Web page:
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Transcript of Episode 321 WP Plugins A to Z

It's Episode 321 and we've got plugins for Classified Ads, Purchase Orders, Mailchimp Integration, Wholesale Pricing, PDF Documents and Auto Address Suggestions. It's all coming up on WordPress Plugins A-Z!

It's Episode 321 and we've got plugins for Classified Ads, Purchase Orders, Mailchimp Integration, Wholesale Pricing, PDF Documents and Auto Address Suggestions. It's all coming up on WordPress Plugins A-Z!All transcripts start from the point in the show where we head off into the meat and potatoes. They are the complete verbatim of Marcus and John’s discussion of the weekly plugins we have reviewed.

WordPress Plugins A to Z Podcast and Transcript for See complete show notes for Episode #321 here.

It’s Episode 321 and we’ve got plugins for Classified Ads, Purchase Orders, Mailchimp Integration, Wholesale Pricing, PDF Documents and Auto Address Suggestions. It’s all coming up on WordPress Plugins A-Z!

Episode #321

Marcus:           It’s Episode 321 and we’ve got plugins for classified ads, purchase orders, MailChimp integration, wholesale pricing, PDF documents, and auto address suggestions. It’s all coming up next on WordPress Plugins A to Z.

WordPress, it’s the most popular content management and website solution on the internet. And with over 30,000 plugins to choose from, how do you separate the junk from the gems? Join John Overall and Marcus Couch for this weekly unrehearsed conversation about the latest and greatest in WordPress plugins. This is WordPress Plugins A to Z.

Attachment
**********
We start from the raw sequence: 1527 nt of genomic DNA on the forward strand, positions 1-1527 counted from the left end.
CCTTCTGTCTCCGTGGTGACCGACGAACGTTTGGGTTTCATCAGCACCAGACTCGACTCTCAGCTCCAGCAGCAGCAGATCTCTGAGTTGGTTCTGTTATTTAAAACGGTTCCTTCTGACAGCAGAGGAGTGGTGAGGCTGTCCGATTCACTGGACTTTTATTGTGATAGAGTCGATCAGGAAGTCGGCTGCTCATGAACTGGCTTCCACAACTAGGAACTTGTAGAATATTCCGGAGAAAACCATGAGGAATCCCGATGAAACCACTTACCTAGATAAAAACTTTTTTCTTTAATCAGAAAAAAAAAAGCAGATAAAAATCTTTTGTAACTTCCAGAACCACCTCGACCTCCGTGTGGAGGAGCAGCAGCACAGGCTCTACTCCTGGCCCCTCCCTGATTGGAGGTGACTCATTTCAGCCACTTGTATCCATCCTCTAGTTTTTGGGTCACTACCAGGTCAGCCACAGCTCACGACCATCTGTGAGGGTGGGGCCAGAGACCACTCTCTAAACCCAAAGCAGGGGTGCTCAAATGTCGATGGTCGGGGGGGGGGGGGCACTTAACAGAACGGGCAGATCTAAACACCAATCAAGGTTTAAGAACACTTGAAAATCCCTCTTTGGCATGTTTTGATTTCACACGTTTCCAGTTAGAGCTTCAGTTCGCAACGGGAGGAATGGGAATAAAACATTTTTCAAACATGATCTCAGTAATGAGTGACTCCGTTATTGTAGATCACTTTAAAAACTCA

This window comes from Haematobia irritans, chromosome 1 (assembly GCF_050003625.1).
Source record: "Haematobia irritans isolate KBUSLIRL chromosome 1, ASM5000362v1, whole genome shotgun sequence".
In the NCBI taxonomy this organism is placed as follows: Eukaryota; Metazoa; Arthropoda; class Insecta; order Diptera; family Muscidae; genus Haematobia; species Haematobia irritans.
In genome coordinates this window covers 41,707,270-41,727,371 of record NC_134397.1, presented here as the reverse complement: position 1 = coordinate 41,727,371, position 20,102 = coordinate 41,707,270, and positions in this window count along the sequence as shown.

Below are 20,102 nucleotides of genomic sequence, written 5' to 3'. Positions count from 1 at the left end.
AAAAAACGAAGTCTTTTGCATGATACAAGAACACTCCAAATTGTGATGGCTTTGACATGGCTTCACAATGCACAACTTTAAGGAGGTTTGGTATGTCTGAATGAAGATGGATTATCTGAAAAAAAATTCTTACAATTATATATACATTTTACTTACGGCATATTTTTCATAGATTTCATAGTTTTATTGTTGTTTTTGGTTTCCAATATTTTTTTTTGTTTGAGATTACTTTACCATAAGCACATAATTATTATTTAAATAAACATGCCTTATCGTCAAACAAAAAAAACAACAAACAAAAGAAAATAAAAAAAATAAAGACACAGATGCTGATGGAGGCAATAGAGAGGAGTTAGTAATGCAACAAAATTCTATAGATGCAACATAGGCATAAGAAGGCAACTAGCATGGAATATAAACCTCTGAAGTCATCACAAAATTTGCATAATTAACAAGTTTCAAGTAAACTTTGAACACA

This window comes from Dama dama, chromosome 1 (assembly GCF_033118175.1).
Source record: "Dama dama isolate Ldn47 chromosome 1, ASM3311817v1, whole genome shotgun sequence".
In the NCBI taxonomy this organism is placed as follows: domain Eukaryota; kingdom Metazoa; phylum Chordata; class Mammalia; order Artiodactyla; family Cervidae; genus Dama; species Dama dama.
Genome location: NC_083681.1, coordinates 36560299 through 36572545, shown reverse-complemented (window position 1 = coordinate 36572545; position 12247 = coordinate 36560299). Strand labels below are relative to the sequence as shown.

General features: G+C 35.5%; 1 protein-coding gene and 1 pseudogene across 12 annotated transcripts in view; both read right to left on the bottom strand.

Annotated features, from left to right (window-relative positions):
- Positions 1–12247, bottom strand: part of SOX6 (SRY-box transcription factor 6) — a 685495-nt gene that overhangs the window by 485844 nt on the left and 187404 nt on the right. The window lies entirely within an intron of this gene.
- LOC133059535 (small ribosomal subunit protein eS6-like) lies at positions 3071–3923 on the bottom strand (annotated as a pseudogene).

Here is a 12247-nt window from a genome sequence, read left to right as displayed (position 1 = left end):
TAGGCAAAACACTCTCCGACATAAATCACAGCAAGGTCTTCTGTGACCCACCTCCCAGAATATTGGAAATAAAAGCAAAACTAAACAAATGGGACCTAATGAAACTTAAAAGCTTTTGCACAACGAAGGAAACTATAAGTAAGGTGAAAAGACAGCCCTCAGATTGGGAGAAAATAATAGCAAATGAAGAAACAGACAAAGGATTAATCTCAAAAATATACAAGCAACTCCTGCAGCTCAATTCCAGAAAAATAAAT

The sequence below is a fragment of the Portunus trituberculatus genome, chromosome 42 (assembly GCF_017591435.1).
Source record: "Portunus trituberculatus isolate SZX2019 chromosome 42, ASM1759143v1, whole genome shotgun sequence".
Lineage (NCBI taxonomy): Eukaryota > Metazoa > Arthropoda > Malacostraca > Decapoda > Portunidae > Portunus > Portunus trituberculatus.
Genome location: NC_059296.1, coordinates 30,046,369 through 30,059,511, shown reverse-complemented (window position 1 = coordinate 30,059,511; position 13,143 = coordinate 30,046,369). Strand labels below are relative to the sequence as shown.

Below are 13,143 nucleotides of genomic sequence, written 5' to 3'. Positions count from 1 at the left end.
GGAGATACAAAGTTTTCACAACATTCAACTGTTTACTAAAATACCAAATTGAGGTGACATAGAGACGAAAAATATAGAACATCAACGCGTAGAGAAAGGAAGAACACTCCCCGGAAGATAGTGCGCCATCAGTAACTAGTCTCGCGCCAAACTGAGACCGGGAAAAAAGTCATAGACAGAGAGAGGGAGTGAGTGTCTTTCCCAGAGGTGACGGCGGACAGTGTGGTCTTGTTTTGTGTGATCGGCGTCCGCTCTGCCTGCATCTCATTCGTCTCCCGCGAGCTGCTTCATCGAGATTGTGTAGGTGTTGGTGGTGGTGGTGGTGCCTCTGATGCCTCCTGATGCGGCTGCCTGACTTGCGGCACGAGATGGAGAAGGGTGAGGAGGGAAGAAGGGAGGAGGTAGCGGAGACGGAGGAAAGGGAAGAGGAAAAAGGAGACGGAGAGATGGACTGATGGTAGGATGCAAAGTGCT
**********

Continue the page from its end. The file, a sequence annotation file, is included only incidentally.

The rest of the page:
John:                Well, good morning, good afternoon, or good evening, wherever you happen to be hiding out there on the globe today. Coming to you direct from the Brewery Overlook at Eclipse 2017 Headquarters in beautiful Victoria, British Columbia, I’m John Overall.

Marcus:           And coming to you from Laguna Beach, California, where I only get to see a third of the eclipse, I’m Marcus Couch.

John:                Oh, a beautiful one here. It’ll be a 92% for us.

Marcus:           Nice!

John:                At any rate, right off the top, you can get the show notes over at and we’d appreciate you subscribing and reviewing us at Stitcher Radio or the iTunes store and you can follow us on Twitter at @wppluginsatoz and you can watch us live on our Screencast training videos and subscribe to us at YouTube. All the links are in the show notes.